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"Wallpaper music? None here. These are the albums that have shifted moods and created new worlds"

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' Dancehall crashed the mainstream in 2016, providing the sound and, crucially, the rhythm for the year’s biggest hits, from Drake’s ‘One Dance’ and Rihanna’s ‘Work’ to underground gems on Swing Ting and Mixpak. But should we be worried that, despite dancehall’s commercial clout, so few Jamaican artists are in the spotlight? Marvin Sparks reflects on a breakthrough year for the sound that should never be labelled “tropical house.” '

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PRECOLUMBIAN: I feel like a lot of those spaces really are intentionally meant to stay underground, because they want to have that safety. We do very targeted promotion for our parties so that we only bring the community in.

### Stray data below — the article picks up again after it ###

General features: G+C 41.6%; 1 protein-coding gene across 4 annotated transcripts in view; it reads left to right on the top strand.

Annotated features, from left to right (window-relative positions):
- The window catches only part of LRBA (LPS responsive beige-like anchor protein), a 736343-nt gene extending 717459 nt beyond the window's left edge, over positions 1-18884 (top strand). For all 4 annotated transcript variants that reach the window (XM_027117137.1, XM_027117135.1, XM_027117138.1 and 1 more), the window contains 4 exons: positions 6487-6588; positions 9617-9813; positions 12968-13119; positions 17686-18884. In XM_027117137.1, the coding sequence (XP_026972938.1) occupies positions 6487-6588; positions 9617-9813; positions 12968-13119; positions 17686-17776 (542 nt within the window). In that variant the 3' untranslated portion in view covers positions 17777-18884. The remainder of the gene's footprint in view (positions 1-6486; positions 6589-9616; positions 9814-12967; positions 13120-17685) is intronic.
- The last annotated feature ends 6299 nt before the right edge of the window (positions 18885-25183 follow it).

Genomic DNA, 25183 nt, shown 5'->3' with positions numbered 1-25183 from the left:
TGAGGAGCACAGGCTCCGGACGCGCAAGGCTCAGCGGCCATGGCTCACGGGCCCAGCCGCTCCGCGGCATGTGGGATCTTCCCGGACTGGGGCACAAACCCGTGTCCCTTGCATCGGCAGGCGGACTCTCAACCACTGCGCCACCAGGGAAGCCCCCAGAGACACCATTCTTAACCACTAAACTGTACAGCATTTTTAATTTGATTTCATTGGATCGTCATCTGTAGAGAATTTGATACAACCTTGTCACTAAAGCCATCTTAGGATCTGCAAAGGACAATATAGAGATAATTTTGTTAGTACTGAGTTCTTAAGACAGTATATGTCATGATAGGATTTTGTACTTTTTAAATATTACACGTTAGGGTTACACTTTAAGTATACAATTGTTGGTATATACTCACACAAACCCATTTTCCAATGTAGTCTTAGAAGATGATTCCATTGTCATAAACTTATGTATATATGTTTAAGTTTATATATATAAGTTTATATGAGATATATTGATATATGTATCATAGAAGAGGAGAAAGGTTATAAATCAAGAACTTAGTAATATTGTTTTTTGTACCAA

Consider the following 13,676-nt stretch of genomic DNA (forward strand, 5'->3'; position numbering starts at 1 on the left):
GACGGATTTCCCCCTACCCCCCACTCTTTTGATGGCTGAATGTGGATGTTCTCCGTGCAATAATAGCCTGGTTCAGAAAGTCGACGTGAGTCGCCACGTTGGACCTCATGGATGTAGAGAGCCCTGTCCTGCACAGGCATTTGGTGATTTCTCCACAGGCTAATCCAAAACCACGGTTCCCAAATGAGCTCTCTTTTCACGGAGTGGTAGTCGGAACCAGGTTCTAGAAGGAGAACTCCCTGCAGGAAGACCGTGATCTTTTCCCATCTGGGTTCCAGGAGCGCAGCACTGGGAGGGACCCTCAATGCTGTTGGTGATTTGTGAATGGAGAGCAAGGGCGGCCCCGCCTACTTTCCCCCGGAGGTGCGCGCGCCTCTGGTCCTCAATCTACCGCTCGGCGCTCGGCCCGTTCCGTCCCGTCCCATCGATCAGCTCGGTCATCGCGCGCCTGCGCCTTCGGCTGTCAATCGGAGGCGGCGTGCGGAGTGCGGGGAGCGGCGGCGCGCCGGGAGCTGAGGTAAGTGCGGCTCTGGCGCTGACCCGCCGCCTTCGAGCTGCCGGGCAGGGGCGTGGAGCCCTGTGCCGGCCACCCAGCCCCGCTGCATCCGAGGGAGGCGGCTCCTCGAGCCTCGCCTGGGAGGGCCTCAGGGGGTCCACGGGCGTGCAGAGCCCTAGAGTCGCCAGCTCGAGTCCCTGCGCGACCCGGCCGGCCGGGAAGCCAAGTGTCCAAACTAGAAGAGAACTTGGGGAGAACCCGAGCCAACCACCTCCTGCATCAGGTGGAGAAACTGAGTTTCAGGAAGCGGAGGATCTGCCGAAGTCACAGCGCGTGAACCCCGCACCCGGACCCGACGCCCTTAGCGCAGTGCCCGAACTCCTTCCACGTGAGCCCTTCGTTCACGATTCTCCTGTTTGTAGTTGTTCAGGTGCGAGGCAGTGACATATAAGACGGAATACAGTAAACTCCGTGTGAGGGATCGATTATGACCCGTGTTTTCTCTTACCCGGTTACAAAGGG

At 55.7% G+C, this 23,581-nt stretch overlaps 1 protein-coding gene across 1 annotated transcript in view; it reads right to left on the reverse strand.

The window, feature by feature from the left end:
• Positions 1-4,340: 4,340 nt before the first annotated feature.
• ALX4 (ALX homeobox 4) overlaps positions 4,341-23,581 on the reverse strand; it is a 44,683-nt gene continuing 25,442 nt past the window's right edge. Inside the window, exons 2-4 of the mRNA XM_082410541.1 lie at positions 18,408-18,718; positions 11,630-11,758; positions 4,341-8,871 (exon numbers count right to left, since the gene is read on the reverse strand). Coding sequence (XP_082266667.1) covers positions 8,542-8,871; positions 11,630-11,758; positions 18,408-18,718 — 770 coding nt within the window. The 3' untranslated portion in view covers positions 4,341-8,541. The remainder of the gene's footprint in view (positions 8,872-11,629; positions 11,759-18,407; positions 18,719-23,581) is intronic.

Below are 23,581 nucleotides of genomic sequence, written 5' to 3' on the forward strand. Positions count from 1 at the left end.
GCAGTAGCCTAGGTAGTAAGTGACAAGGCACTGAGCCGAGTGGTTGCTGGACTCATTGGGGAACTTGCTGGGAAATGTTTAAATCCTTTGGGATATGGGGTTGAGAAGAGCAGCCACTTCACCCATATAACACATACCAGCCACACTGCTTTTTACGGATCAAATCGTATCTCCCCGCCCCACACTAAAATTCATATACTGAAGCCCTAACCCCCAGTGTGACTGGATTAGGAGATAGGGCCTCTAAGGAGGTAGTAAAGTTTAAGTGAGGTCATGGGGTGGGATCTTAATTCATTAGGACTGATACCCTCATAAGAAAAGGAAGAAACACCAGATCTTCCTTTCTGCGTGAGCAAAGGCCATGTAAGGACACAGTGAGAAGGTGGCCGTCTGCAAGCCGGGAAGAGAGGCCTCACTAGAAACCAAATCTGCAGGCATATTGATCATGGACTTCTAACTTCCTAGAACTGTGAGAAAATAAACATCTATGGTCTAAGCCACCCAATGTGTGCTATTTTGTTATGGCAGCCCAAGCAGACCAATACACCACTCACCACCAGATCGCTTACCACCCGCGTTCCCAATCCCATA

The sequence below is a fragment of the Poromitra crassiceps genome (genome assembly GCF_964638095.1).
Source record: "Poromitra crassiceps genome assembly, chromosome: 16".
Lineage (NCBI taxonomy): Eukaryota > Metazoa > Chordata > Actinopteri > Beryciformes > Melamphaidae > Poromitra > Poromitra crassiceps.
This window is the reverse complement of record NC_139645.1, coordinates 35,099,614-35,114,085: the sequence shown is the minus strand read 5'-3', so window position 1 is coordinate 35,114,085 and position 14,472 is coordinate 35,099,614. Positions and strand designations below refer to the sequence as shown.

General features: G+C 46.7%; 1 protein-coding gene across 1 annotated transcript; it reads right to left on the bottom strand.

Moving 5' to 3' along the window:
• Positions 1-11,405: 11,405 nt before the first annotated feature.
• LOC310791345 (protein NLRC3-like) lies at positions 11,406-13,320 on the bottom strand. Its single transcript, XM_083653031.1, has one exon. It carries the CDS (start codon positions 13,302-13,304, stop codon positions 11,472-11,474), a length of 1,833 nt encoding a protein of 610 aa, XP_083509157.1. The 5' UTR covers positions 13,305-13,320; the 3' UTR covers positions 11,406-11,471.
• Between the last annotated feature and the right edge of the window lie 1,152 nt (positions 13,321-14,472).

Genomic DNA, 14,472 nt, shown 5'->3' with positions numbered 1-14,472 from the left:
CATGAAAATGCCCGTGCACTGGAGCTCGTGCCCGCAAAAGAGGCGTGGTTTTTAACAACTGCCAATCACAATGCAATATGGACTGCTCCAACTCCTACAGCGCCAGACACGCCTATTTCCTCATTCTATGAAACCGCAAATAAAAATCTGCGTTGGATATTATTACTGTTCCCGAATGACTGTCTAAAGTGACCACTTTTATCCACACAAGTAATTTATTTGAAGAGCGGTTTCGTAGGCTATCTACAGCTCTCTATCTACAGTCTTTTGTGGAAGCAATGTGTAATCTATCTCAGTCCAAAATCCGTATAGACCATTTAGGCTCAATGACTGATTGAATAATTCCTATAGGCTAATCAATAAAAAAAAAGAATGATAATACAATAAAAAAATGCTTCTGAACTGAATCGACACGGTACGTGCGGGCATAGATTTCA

...

PRECOLUMBIAN: As people in the margins, a lot of us are coming with so many life experiences and traumas, so it's essential to create a space that excludes the oppressions that a lot of people face. [For Cutn Paste, my night in Philly,] we created a manifesto to make sure people knew what we were about and the space that we were trying to create. The space is meant for queer people of color and their safety is of utmost importance. We wanted to have our intentions set forward so that people knew what we were about because we wanted to make sure that the people that we did create the space for felt safe and nurtured in that space: we don't tolerate racism, homophobia, fatphobia, transphobia, misogyny, and stuff like that. It's important to just name those things so that people know what is expected of them.